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Five NUWC Division Newport employees win Black Engineer of the Year awards

By NUWC Division Newport Public Affairs | Dec. 31, 2020

NEWPORT, R.I. —

Naval Undersea Warfare Center (NUWC) Division Newport employees Concepcion Vazquez, Malcolm Lewis, Elijah Kibler, Omar Rivera Morales and Marcus Davis recently won Career Communications Group (CCG) Black Engineer of the Year Award (BEYA) STEM Outstanding Achievement Awards.

Vazquez, Lewis and Kibler won in the Modern-Day Technology Leader category, which recognizes a commitment to shaping the future of STEM fields. Rivera Morales and Davis won in the Science Spectrum Trailblazer category, which honors minority men and women who are actively creating new paths for others in science, research, technology, and development.

Vazquez, of South Kingstown, Rhode Island, head of the Division Newport Information Management Systems Branch in the Undersea Warfare (USW) Combat Systems Department, manages 26 engineers, scientists and technicians who provide software systems engineering, training and logistics support for submarine and surveillance systems. She has helped to shape the future of STEM by mentoring and coaching middle and high school students, coordinated the Puerto Rican table for International Day, and is a founding member and co-lead of the Women in Science and Engineering network. Vazquez was recently selected to serve on the Naval Sea Systems Command’s Inclusion and Engagement Council.

Lewis, of Middletown, Rhode Island, is the cyber lead for the Littoral Combat Ship program in the Sensors and Sonar Systems Department, ensuring that the Navy’s surface ship sonar system is compliant with all cybersecurity requirements and providing recommendations to improve the system’s cyber posture. Lewis was instrumental in receiving a three-year authority to operate authorization from Vice Adm. Thomas Moore for the cyber accreditation package of multiple SQQ-89 fielded variants. As new upgrades for systems emerge, Lewis determines security requirements based on the needs of the warfighter and program sponsor and builds systems around those requirements to maintain security.

From August 2014 to March 2020, Kibler, a resident of Warwick, Rhode Island, was a subject matter expert for the AN/SQQ-89A(V)15 Anti-Submarine Warfare System in the Sensors and Sonar Systems Department, addressing fleet concerns and creating plans for the efficient procurement, maintenance, and replacement of damaged arrays. He delivered on two challenges – how to better handle the location of replacement arrays at Intermediate Maintenance Activity facilities compared to the location of the ship, and training the fleet with options to replace modules on their own, ultimately avoiding the time and cost associated with docking at an Intermediate Maintenance Activity facility.

Rivera Morales, of Portsmouth, Rhode Island, a computer engineer in the USW Weapons, Vehicles and Defensive Systems Department, began his career at Division Newport in 2009. He worked in the Torpedo Systems Department for the Naval Acquisition Intern Program on the development and engineering track; supported multiple USW programs, including heavyweight and lightweight torpedo hardware and software design, development, test and acquisition aspects; and has taken the leadership role on all aspects of undersea weapon system program protection. Based on his superior achievements, he was selected for the highly competitive NUWC Fellowship Program to continue his doctorate studies in parallel hardware architectures.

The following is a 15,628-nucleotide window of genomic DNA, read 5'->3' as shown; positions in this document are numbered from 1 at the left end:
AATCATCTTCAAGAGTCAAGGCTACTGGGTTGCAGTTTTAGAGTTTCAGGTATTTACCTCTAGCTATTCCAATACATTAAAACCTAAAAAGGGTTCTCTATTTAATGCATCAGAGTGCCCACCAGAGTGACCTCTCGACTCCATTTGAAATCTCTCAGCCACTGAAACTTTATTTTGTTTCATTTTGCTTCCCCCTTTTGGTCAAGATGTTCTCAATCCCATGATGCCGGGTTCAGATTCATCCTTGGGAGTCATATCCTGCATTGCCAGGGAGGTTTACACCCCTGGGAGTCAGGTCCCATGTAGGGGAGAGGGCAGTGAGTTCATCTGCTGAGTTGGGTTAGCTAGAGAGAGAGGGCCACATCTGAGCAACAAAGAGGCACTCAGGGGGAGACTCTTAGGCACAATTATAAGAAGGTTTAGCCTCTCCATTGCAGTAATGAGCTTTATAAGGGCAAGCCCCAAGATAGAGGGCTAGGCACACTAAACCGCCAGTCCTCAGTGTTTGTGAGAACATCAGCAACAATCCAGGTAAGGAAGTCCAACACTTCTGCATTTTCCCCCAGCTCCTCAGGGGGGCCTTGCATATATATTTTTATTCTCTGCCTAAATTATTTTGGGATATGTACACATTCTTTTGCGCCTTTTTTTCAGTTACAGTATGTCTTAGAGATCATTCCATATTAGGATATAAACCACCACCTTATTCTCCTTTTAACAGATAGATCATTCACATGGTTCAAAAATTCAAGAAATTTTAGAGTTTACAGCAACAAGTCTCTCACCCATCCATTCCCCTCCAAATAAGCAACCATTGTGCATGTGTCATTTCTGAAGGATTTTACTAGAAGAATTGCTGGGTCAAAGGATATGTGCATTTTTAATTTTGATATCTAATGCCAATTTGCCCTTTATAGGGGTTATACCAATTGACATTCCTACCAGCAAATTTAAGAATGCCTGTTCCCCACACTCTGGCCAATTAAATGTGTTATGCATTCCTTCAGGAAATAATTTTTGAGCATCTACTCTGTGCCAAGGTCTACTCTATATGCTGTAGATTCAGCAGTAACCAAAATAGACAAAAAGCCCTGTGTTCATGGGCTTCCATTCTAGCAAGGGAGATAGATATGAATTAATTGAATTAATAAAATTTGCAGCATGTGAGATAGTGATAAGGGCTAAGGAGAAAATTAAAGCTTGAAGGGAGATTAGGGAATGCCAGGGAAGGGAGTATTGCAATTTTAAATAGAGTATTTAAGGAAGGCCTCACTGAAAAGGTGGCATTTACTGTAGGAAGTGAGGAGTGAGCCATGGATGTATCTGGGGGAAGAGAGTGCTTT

Davis, of Warwick, Rhode Island, began his Division Newport career in 2004 as a safety practitioner for the Mark 48 Advanced Capability safety program. As he continued to hone his craft, he was elected to be the PMS 404 software safety lead, and was instrumental in guiding the program through Software System Safety Technical Review Panel approvals for several torpedo variants, often under stringent timelines. As submarine weapons system safety program integrator for Program Office (PMS) 450 in Division Newport’s Ranges, Engineering and Analysis Department, Davis is responsible for maintaining the Virginia-class Integrated Hazard Tracking Database, developing system-of-systems integrated safety assessments, and coordinating with various participating manager safety programs to develop technical data packages. In 2016, Davis’ role expanded to include the PMS 450 principal for safety, becoming the primary point of contact for all safety issues across all Virginia-class submarines.

All of the winners will be honored during the 2021 BEYA STEM Virtual Conference to be held Feb. 11-13. For more information, visit https://intouch.ccgmag.com/page/beya-stem-conference

NUWC Division Newport is a shore command of the U.S. Navy within the Naval Sea Systems Command, which engineers, builds and supports America’s fleet of ships and combat systems. NUWC Newport provides research, development, test and evaluation, engineering and fleet support for submarines, autonomous underwater systems, undersea offensive and defensive weapons systems, and countermeasures associated with undersea warfare.

NUWC Newport is the oldest warfare center in the country, tracing its heritage to the Naval Torpedo Station established on Goat Island in Newport Harbor in 1869. Commanded by Capt. Chad Hennings, NUWC Newport maintains major detachments in West Palm Beach, Florida, and Andros Island in the Bahamas, as well as test facilities at Seneca Lake and Fisher's Island, New York, Leesburg, Florida, and Dodge Pond, Connecticut.

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